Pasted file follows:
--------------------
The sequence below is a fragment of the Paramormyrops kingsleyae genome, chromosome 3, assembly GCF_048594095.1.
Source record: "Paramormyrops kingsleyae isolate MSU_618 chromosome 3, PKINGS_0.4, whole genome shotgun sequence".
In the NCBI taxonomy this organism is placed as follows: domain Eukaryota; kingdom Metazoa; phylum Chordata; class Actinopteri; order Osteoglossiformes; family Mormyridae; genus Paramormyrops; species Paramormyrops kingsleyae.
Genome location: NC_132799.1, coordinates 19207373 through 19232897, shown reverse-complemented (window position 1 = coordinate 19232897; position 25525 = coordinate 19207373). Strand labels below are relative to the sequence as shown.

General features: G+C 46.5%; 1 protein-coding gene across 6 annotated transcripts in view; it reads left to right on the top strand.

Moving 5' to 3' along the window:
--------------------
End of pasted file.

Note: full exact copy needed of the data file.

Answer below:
The sequence below is a fragment of the Paramormyrops kingsleyae genome, chromosome 3, assembly GCF_048594095.1.
Source record: "Paramormyrops kingsleyae isolate MSU_618 chromosome 3, PKINGS_0.4, whole genome shotgun sequence".
In the NCBI taxonomy this organism is placed as follows: domain Eukaryota; kingdom Metazoa; phylum Chordata; class Actinopteri; order Osteoglossiformes; family Mormyridae; genus Paramormyrops; species Paramormyrops kingsleyae.
Genome location: NC_132799.1, coordinates 19207373 through 19232897, shown reverse-complemented (window position 1 = coordinate 19232897; position 25525 = coordinate 19207373). Strand labels below are relative to the sequence as shown.

General features: G+C 46.5%; 1 protein-coding gene across 6 annotated transcripts in view; it reads left to right on the top strand.

Moving 5' to 3' along the window: